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 Dental Care

October 2010
Floss Flaws
Tips to clean it right
Dr S Girish Rao
 
Flossing is a much-needed partner to brushing, in order to make the best out of your dental care routines.

Most people tend to disregard flossing, thinking that brushing is more than enough for their dental care. So, why does every dental professional recommend that you floss your teeth every day, in addition to brushing?

Flossing removes any food particles that may remain lodged in between your teeth. If ignored, these food particles eventually rot and break down - causing plaque build-up and tooth decay.

Plaque build-up can be considerably unsightly. They are a general indicator of poor dental hygiene as well. Food particles that remain trapped in your teeth can eventually cause gum irritation - and flossing remains one of the most effective ways of preventing major gum diseases like gingivitis and periodontitis that loosen teeth.

Flossing is a much-needed partner to brushing, in order to make the best out of your dental care routines. Dental flosses aren't expensive and take little effort to incorporate to your dental routine

What is dental floss?
Dental floss refers either to a bundle of thin nylon filaments or a plastic (Teflon or polyethylene) ribbon, used to remove food and dental plaque between teeth.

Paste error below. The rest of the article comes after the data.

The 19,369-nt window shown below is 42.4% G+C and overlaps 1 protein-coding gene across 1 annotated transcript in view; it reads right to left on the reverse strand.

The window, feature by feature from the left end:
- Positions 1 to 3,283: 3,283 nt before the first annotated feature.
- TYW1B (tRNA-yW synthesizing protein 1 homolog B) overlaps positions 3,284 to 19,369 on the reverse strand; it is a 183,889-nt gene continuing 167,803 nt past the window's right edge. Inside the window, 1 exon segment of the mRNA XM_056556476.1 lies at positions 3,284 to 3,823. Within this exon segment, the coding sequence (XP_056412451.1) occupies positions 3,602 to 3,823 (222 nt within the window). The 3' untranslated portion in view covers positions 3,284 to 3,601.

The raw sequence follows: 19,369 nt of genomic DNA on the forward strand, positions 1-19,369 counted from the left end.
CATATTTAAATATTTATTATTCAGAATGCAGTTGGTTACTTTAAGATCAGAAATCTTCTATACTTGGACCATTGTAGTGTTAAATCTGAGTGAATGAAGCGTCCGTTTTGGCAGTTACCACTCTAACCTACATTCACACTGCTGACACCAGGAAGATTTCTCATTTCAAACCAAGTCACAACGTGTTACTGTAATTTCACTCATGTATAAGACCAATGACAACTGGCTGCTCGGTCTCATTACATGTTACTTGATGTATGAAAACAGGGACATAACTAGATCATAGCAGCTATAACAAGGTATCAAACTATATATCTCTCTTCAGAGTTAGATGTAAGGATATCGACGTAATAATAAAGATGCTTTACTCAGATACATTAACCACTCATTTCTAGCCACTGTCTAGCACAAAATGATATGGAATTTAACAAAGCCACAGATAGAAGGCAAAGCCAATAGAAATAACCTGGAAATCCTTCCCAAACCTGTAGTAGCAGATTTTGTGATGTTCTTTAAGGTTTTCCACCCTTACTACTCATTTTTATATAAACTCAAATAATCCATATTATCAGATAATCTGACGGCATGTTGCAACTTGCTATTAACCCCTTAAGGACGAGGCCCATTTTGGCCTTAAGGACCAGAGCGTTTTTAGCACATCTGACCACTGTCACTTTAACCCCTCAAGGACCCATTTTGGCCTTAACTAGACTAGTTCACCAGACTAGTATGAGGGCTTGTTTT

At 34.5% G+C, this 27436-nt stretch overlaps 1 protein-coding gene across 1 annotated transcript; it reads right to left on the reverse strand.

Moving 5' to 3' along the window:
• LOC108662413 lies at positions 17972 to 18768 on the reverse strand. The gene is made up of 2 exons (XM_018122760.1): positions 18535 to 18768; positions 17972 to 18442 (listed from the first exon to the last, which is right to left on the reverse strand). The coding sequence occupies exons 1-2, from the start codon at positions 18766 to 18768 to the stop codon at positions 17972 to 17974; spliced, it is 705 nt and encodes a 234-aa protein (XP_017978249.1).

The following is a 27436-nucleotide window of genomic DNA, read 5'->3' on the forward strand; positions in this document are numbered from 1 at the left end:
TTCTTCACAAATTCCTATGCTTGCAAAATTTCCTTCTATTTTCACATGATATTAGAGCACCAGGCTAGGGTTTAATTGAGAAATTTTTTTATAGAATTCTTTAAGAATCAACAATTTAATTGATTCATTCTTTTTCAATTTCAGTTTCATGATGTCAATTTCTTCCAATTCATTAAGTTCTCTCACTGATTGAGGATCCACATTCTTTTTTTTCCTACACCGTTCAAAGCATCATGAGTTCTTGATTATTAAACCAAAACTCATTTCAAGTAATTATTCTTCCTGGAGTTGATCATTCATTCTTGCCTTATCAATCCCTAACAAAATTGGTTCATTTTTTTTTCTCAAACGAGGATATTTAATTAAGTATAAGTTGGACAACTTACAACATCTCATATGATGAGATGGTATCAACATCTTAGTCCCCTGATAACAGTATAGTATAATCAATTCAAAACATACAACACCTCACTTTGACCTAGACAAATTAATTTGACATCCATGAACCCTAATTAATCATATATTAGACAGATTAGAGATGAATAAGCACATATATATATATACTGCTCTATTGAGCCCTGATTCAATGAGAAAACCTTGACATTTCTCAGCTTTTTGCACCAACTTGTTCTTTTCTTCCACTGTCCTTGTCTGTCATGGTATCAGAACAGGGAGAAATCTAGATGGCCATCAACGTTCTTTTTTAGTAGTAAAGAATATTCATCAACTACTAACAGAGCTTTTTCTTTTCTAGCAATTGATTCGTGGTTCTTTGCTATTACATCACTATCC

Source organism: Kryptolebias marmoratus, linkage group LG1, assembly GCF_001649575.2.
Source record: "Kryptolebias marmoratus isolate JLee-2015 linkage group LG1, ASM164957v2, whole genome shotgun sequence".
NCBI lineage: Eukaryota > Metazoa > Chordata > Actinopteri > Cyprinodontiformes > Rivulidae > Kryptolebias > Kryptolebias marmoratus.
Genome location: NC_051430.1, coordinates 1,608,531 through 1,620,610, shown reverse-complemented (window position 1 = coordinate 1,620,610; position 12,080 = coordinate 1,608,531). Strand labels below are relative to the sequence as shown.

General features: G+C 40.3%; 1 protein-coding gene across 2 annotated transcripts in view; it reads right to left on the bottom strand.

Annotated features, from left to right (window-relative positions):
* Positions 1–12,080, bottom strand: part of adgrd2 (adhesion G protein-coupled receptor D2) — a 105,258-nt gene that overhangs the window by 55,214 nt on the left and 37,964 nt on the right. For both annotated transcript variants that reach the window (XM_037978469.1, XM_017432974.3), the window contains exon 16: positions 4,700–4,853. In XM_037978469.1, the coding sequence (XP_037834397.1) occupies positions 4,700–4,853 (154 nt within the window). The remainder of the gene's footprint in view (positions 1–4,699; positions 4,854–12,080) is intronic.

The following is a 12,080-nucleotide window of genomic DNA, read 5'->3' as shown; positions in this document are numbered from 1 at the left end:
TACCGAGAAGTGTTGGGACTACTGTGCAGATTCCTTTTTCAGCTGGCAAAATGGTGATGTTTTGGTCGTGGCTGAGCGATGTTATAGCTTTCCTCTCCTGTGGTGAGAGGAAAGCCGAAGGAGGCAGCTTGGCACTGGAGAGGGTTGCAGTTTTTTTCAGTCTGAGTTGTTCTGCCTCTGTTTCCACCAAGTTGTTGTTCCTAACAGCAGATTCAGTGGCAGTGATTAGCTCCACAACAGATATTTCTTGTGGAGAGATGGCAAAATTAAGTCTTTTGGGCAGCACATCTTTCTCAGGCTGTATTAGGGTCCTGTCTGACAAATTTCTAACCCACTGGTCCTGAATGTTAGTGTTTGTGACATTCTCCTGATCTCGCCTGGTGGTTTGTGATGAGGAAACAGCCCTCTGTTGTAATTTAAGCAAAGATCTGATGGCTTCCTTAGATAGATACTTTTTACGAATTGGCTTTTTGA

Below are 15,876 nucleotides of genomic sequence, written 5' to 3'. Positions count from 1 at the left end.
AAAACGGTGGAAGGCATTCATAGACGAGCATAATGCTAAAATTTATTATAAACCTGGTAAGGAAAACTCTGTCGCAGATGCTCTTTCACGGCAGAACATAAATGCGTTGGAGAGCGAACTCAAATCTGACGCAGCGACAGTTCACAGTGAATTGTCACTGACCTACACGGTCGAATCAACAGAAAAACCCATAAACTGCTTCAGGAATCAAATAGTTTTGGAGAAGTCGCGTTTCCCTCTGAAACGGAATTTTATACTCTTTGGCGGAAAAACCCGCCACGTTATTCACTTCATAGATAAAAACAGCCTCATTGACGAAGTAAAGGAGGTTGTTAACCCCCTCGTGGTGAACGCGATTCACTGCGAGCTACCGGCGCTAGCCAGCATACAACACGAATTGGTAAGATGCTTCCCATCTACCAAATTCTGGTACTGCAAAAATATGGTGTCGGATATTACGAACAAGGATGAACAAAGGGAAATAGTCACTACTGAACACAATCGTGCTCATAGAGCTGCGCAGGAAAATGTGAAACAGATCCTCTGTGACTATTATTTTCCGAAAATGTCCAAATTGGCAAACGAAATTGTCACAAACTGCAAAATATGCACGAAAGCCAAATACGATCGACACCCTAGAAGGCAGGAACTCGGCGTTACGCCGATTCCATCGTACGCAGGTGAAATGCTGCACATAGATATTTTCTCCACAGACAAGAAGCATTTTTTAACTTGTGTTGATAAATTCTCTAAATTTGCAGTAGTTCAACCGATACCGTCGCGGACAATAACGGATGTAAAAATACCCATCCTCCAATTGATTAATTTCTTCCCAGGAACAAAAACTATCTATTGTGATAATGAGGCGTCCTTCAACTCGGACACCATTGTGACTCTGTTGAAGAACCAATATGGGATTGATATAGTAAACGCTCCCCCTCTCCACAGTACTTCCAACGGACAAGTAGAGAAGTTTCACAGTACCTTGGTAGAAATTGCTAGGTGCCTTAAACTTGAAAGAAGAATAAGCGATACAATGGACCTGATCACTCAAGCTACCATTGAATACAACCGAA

Should I floss every day?
Yes. Flossing not only cleans your teeth but also prevents the build-up of plaque responsible for tooth decay and gum disease. It should be part of an oral health routine and works best when combined with a toothbrush.

What are the types of flosses available?
There are several types you can buy over the counter, like Teflon, waxed, unwaxed, flavoured, superfloss and ‘dental tape’.

Superfloss is floss with an extremely thick centre, almost like a thin yarn. This is used when you have large spaces between your teeth or can be used with dental floss threaders.

Dentotape
(dental tape) is thicker than regular floss, but not as thick as superfloss. It can be used instead of regular floss, or in conjunction with, depending on what types of dental restorations you have in your mouth.

Which type of floss is good for me?
  • Are there large gaps between your teeth? Try dental tape or superfloss.
  • Not much space between your teeth? You may find that waxed floss is easier to slide into those tight spaces.
  • Do you wear braces or have bridges across teeth? Spongy floss is a good option, though any floss can be used if you wear dental appliances, especially if you use the instrument that can hold your floss in place (imaginatively called a ‘floss holder’, of course).
  • If you’re uncertain, it’s best for you to ask your dentist for advice.
How to Floss
  • Wind about 12 inches of floss around your fingers. Most of it should be wrapped around one finger, and as the floss is used, the other finger should take it up.
  • Use your thumbs and forefingers to guide about one inch of floss between your teeth.
  • Holding the floss tightly, gently guide the floss between your teeth. Then curve the floss into a C-shape against one tooth, and gently slide it beneath your gums.
Dr. S. Girish Rao is Professor & Senior Consultant Faciomaxillary Surgeon at Apollo Hospitals, Bangalore


    
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